Driving and distinguishing fintech in Ireland

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Every innovating country has a headline act that sets it apart in the digital world, and for Ireland, it's financial technology (fintech). Despite the country's relatively small population, Ireland's fintech scene is one of the fastest moving in the world. In order to make the most of the economic benefits and support new IT recruitment opportunities, the fintech industry must continue to leverage its strengths and take advantage of government support.

Fintech could create around 45,000 new jobs by the year 2020.

Planning for the future of Irish fintech

While the fintech sector is already developing well in Ireland, according to Tom Holgersson, the fintech leader of Enterprise Ireland, additional action is required in order to keep up the momentum and ensure the sector is globally competitive.

"I think that there are many great Irish fintech companies and it's very impressive that the Government has a long-term strategy to develop and expand the financial services sector. I believe that there is still a lot to do when it comes to informing the world about the opportunities in Ireland and about our fintech companies," he said in an interview with Silicon Republic.

Some of the most promising support can be found in the form of the government's IFS 2020 strategy. The plan aims to grow financial services employment by more that 45,000 people by 2020 through various measures, including driving progress in technologies such as blockchain, artificial intelligence, the internet of things and mobile devices.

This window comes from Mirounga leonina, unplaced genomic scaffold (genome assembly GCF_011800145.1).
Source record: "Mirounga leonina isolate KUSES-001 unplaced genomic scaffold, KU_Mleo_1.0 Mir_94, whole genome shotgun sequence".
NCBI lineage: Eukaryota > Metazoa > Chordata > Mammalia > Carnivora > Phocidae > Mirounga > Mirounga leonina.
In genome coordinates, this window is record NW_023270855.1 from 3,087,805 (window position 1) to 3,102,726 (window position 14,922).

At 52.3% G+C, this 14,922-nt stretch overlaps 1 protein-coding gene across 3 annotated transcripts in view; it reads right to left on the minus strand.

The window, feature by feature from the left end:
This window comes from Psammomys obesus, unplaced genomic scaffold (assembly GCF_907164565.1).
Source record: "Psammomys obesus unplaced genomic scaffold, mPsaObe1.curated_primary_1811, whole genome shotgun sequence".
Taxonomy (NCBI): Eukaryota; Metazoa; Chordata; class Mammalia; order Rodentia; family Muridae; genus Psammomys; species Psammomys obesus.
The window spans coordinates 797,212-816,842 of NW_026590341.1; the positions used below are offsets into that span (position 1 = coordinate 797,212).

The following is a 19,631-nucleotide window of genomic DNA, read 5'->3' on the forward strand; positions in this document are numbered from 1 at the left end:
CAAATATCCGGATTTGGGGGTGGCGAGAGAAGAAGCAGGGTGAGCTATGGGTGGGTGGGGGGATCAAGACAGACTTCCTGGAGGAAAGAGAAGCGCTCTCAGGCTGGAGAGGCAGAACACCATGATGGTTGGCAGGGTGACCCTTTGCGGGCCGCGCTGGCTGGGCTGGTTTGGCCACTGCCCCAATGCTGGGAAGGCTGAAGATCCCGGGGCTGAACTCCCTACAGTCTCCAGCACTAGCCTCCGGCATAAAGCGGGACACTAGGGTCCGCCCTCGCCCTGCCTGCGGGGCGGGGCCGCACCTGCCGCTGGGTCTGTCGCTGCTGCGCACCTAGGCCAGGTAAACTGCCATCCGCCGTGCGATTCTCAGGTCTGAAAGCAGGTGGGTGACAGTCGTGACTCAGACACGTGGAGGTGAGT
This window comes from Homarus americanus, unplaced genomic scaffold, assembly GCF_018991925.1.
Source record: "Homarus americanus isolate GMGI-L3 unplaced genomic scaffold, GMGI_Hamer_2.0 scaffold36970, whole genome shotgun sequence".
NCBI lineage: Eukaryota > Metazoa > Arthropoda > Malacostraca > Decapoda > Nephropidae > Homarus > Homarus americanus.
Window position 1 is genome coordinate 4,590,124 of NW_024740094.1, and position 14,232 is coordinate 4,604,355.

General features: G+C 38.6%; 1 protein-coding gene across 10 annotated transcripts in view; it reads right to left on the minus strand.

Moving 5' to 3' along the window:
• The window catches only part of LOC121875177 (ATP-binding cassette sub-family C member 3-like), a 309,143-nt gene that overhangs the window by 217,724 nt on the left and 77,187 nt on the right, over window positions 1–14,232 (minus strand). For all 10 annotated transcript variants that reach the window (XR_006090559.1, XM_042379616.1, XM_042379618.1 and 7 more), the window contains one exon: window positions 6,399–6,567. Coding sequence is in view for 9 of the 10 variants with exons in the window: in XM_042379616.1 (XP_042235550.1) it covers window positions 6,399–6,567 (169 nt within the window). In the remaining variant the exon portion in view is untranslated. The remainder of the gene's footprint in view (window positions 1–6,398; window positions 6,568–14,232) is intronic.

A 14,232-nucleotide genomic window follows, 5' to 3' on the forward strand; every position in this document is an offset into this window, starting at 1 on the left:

Technologies such as artificial intelligence could go a long way towards supporting new growth in fintech.Technologies such as artificial intelligence could go a long way towards supporting new growth in fintech.

Facilitating job growth in fintech

But where will these new jobs come from? One of the biggest sources of future fintech employment is likely to be new business startups. Minister Simon Harris reveals that this can only be achieved by creating a space for young fintech businesses to grow and make their mark both within Ireland and internationally.

"We need to do more in terms of the interactions between the new young company that has that great idea but doesn't have the resources of one of the big giants in terms of scale, and we need to look at incubators, we need to look at accelerators, we need to look at start-up space, we need to look at angel investors. And these are without pre-empting what a fintech policy paper would look like. I think these are all key ingredients of it," he suggested to Silicon Republic

For technology job seekers looking to progress careers in Ireland, they can do no better than work with a specialist recruitment agency that understands where Irish financial technology is moving in the long term. 

By Chris Pelow